In Service Included, Phoebe Damrosch gives us a behind the scenes look at the life of a captain at the 4-star New York restaurant, Per Se. Her main focus is the restaurant, the other staff, the clientele and, of course, the food. However, we get to also see her life outside of work: where she lives, where she eats, whom she dates.

I really enjoyed this one. It bought back all kinds of memories from my line cook days in a much more casual restaurant. The information she provided was fascinating. I was confused about a few things, but mostly the author took the time to explain all of the fine details of the fine dining experience. The whole scenario sort of reminded me of a stage play with adlibbing permitted.

Phoebe’s life outside of work was not quite as interesting, but it was still fun to read about. Her insecurities about her relationship with AndrĂ© were easy to relate to, but her outing with Patrick to find the best bone marrow was not. Patty melts I can handle, bone marrow, not so much.

To put this review into perspective, I’ve never dined in a 4-star restaurant and I’m not even sure I’d be that relaxed there. I really it like when I have one server who takes my order, brings my food, clears the plates, pours me water and brings the bill. Otherwise, I don’t know to whom I can direct my questions. Is it ok to ask the person who brings my food for more coffee? Is it ok to ask the guys who fills my water glass for more salad dressing? Maybe if I knew “the rules”, I could do it. Besides, I could never afford to drop $20,000 on dinner or order an item off the menu that has 3 digits in the price. I’ll put this on my to-do list after I win the lottery.

I’d recommend this to readers who have an interest in food or those who have dined at a fine dining establishment and would like a glimpse behind the scenes.

I got this book from HarperCollins First Look program.

When Day Breaks by Mary Jane Clark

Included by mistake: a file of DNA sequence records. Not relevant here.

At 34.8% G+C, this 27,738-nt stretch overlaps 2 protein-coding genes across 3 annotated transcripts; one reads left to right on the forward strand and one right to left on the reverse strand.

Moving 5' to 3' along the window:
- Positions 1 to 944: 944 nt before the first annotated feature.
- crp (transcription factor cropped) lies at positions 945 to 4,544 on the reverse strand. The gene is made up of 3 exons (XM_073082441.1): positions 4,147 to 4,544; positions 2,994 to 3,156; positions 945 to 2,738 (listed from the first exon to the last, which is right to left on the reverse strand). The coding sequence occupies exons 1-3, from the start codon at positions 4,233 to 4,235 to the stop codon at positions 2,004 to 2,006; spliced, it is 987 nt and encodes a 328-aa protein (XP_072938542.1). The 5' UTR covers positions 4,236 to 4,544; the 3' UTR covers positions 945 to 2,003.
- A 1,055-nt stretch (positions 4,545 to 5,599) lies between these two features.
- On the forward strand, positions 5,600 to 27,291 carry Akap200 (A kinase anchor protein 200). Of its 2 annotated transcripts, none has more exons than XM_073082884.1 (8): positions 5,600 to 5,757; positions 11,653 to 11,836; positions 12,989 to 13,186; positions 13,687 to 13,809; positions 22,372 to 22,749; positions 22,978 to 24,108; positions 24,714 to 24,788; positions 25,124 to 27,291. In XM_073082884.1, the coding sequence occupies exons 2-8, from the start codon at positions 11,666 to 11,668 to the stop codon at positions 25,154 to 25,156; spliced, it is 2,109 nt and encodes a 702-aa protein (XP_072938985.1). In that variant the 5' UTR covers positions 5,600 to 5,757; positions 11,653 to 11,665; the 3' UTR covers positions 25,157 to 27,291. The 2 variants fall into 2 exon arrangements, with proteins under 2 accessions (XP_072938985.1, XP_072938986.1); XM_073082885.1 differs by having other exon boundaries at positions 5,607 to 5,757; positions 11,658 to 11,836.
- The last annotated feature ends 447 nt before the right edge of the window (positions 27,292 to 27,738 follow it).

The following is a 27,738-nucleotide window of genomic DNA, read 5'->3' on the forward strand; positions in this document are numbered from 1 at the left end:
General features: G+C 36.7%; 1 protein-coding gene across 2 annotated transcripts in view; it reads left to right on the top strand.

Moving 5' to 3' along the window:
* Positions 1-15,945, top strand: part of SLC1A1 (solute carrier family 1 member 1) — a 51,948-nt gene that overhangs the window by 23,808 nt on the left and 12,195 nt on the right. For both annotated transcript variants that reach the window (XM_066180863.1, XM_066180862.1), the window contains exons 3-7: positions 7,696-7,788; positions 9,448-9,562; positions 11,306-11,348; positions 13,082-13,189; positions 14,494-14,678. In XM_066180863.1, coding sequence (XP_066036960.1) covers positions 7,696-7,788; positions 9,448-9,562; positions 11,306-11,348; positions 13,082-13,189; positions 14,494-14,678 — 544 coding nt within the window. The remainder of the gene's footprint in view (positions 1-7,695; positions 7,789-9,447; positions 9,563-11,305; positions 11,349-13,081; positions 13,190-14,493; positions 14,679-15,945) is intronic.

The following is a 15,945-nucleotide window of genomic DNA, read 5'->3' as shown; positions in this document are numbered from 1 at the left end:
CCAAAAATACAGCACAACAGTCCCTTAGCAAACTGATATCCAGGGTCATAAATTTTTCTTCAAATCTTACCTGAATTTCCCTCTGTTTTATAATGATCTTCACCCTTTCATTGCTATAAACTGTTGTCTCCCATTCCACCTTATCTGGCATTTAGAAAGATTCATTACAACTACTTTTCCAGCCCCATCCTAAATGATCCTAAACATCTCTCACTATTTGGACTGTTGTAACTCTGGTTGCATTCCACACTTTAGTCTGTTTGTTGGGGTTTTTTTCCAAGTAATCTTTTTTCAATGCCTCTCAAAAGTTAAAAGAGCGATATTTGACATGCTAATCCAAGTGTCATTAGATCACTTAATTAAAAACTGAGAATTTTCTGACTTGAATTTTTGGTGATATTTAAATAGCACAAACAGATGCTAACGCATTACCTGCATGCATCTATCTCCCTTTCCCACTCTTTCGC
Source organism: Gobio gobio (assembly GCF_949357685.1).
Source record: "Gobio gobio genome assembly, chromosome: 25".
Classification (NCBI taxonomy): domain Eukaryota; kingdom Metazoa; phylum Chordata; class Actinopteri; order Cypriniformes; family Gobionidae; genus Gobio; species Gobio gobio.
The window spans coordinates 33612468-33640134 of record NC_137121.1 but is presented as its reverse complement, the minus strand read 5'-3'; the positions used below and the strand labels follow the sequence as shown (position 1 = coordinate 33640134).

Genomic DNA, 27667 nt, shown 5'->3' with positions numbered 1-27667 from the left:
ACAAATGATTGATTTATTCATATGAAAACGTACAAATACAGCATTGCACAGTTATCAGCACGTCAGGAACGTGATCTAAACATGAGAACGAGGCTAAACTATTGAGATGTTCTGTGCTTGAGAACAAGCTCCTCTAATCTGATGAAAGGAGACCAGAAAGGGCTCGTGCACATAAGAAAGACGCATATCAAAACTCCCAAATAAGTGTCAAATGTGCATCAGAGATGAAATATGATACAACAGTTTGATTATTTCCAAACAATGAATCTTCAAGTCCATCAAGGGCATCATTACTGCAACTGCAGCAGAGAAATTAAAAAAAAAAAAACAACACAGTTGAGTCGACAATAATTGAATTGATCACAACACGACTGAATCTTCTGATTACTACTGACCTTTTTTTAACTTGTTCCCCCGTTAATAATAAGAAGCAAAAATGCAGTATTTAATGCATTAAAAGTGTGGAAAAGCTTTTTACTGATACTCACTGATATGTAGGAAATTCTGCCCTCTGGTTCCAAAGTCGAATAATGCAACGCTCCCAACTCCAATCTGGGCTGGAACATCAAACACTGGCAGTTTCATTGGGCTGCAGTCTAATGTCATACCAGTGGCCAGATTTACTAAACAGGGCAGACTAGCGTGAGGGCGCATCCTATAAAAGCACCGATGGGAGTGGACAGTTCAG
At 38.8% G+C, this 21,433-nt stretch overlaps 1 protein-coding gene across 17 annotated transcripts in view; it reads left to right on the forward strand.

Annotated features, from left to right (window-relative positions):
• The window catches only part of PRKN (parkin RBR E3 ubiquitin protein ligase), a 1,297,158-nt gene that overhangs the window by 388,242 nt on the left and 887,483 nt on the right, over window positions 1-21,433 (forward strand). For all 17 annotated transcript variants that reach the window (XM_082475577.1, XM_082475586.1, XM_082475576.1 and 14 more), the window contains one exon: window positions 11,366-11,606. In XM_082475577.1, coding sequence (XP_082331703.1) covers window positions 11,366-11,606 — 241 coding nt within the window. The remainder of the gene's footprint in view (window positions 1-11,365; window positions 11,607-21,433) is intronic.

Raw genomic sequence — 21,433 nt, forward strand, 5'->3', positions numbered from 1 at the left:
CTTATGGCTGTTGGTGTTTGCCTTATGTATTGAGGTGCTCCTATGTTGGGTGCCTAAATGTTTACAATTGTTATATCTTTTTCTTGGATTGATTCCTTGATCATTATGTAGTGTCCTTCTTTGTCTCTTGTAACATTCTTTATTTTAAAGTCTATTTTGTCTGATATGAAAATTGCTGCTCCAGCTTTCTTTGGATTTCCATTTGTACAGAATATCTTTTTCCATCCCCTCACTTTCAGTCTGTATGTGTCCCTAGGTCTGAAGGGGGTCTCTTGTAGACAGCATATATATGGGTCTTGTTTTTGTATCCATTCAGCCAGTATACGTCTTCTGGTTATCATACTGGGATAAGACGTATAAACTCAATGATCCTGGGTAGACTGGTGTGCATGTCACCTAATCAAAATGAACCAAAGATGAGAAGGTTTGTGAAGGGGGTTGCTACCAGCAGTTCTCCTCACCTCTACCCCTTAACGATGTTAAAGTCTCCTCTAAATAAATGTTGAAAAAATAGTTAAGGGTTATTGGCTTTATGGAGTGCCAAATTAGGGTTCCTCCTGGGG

In When Day Breaks, news anchor Eliza Blake and her co-workers investigate and develop the news story about the death of their former co-worker, Constance Young. Constance has just landed a spot with the competition, but before she could start, her body was found dead in her swimming pool. As the number of suspects abound, the group has their work cut out for them.

This novel is a larger-than-life behind-the-scenes look at network news. I don’t know if this would classify as a cozy mystery, but it reads like one. Instead of the protagonist stepping into role of investigator (officially or unofficially) these characters investigate the crime/mystery in the course of their jobs. I was a little disturbed by the opening shocking prologue, but I soon got over that. The novel was fun and entertaining to read and completely captured my attention.

As a fan of CNN’s morning new program, American Morning, I was particularly fascinated by the fact that the reporters were getting information more quickly and ahead of the police. Very interesting.

Mary Jane Clark is the Queen of short chapters, in my opinion, managing to squeeze in 113 chapters in a mere 326 pages. Of course, other authors do this, but not all of them number the scene changes. I don’t really like putting down a book in mid-chapter, so these short chapters would allow me to read as little as a page when I had the time. With this book, though, I didn’t really put it down all that much. Once I picked it up, I wanted to read to the end to find out who the culprit was.

There are lots of interesting and unique characters in this book. My favourites were Eliza, Annabelle and Boyd. I really didn’t like Mack and Todd all that much, although they were very minor characters. I didn’t particularly care for Stuart either, but I did feel sorry for him. Constance treated him badly and really took advantage of him, while he was completely devoted to her.

I’d definitely recommend this book to cozy mystery lovers and those looking for a light read. It’d be perfect for the beach or a lazy afternoon in the hammock.

I’m looking forward to reading more books in the Sunrise Suspense Society series.

I got this book from the HarperCollins - Reading Group on MySpace.